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Watercress as a nutritional adjuvant treatment in breast cancer

Giallourou, N. (2017) Watercress as a nutritional adjuvant treatment in breast cancer. PhD thesis, University of Reading

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Breast cancer is a leading cause of cancer related mortality globally, and epidemiological studies suggest a link between healthy nutrition and cancer prevention. Members of the Brassicaceae family, including watercress, have been extensively studied for their anti-cancer and anti-genotoxic potential. Watercress has a complex phytonutrient profile characterised by high levels of carotenoids, flavonols and glucosinolates Extracts of watercress exhibit strong antioxidant capacity in vitro. Watercress and its components have been associated with the inhibition of the three stages of carcinogenesis: initiation, proliferation and metastasis in in vitro cancer cell models. Phenethyl isothiocyanate (PEITC) is a glucosinolate break-down product and watercress is the richest dietary source of it. It has received considerable attention for its anti-cancer properties and has been tested in a number of clinical trials. In this thesis, the effects of crude watercress extract and PEITC on the metabolic and phenotypic responses in breast cancer and healthy breast tissue cell lines were examined. Radiotherapy is the most common treatment modality for breast cancer patients, it functions by killing cancer cells but it simultaneously damages healthy tissues. We set out to examine synergistic responses to irradiation and watercress/ or PEITC exposures in breast cancer cells and we further investigated whether watercress or PEITC can be protective against radiation induced collateral damage. Watercress and PEITC effectively modulated important cancer cell metabolic pathways associated with anti-cancer endpoints such as cell cycle arrest and DNA damage. In this thesis, PEITC has been shown to enhance the sensitivity of cancer cells to irradiation making the cancer killing process more effective, whereas watercress can protect healthy breast cells from radiation induced damage. These observations appear to be mediated by the ability of PEITC and other phytochemicals in watercress to interact with the antioxidant glutathione. The results obtained from this work remain to be validated in a clinical setting.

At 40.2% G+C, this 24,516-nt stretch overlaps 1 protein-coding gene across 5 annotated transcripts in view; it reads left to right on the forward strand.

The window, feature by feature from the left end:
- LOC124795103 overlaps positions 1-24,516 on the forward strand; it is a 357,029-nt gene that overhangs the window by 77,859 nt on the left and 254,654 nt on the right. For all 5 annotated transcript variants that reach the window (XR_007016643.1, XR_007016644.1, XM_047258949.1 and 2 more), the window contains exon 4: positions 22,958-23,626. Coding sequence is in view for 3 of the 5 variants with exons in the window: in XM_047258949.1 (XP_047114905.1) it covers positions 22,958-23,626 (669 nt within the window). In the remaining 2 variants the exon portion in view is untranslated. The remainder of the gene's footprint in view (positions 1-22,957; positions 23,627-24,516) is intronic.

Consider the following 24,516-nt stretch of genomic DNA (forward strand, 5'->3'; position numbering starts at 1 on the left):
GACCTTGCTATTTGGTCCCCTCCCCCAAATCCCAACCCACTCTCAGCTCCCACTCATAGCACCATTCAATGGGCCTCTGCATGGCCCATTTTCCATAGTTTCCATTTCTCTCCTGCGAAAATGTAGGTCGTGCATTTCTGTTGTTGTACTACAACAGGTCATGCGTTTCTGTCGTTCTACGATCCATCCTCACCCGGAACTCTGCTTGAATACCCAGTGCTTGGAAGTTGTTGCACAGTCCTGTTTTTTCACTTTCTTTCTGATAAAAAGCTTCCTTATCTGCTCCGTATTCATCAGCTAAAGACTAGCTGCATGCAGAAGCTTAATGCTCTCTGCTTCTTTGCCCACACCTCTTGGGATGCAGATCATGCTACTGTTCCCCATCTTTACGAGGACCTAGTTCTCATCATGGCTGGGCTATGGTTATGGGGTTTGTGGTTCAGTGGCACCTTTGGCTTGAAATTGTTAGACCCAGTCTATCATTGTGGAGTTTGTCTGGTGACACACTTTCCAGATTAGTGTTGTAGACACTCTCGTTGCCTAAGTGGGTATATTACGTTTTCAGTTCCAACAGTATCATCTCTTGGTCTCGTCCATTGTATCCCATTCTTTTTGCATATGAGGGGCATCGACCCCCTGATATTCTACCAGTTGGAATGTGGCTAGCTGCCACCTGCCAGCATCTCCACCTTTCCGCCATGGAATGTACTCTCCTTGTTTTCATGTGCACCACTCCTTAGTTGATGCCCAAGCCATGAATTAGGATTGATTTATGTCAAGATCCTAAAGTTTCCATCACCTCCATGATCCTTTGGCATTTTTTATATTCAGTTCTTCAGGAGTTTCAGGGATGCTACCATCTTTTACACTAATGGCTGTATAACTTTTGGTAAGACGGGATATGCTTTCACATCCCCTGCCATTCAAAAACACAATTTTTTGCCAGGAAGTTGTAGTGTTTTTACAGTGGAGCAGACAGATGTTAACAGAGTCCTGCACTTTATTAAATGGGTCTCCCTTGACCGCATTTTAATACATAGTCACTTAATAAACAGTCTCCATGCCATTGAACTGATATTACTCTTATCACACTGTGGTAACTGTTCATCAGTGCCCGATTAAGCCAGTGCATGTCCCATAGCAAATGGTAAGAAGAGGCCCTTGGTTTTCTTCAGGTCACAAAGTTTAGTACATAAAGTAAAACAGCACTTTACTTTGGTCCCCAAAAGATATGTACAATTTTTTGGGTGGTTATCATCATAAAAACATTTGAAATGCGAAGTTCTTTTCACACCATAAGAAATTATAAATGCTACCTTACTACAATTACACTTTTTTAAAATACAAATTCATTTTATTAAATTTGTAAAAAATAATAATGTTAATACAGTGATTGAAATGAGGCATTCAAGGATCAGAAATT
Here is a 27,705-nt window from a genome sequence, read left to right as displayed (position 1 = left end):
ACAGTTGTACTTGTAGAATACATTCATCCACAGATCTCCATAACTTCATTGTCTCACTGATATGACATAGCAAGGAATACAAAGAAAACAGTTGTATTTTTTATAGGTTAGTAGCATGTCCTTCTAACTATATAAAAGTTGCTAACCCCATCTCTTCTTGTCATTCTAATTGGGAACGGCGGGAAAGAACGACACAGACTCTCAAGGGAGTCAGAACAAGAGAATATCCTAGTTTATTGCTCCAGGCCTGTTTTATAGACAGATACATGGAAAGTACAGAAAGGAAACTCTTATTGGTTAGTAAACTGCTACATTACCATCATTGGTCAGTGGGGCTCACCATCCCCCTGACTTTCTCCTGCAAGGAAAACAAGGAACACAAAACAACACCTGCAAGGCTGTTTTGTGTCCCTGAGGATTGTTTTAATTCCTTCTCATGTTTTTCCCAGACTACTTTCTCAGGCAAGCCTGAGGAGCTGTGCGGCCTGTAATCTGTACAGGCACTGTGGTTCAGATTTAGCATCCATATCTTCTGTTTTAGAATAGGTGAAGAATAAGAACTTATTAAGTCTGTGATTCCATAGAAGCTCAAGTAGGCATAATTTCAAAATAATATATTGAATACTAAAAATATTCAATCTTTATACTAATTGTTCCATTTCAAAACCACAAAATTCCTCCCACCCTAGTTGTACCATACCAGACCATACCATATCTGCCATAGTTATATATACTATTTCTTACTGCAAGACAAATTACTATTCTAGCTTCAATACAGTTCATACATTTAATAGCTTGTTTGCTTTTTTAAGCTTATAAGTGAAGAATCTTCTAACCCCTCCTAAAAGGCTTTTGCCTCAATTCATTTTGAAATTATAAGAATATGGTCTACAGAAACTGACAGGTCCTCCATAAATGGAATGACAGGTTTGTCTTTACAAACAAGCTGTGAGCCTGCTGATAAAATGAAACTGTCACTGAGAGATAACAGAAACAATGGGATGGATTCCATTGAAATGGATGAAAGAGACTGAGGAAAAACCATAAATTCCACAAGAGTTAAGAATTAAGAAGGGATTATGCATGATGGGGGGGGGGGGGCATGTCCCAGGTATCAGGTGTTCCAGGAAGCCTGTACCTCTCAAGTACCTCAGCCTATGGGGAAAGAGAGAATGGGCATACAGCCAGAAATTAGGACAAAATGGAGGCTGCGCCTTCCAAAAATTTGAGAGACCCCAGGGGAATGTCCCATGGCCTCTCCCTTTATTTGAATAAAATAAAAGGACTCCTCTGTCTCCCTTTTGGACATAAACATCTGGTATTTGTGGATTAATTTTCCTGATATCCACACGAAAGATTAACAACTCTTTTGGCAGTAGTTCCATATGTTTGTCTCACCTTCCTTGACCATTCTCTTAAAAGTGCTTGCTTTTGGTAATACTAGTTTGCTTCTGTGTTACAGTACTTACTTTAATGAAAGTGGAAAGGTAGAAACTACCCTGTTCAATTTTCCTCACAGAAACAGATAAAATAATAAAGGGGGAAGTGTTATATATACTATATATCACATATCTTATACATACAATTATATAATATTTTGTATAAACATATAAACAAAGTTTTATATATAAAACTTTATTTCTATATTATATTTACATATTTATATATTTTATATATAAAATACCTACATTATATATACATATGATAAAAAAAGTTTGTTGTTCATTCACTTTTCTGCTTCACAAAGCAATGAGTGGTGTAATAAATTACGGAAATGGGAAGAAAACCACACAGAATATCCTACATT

Item Type:Thesis (PhD)
Thesis Supervisor:Swann, J., Commane, D., Harbourne, N. and Rothwell, S.
Thesis/Report Department:School of Chemistry, Food and Pharmacy
Identification Number/DOI:
Divisions:Life Sciences > School of Chemistry, Food and Pharmacy
ID Code:76171


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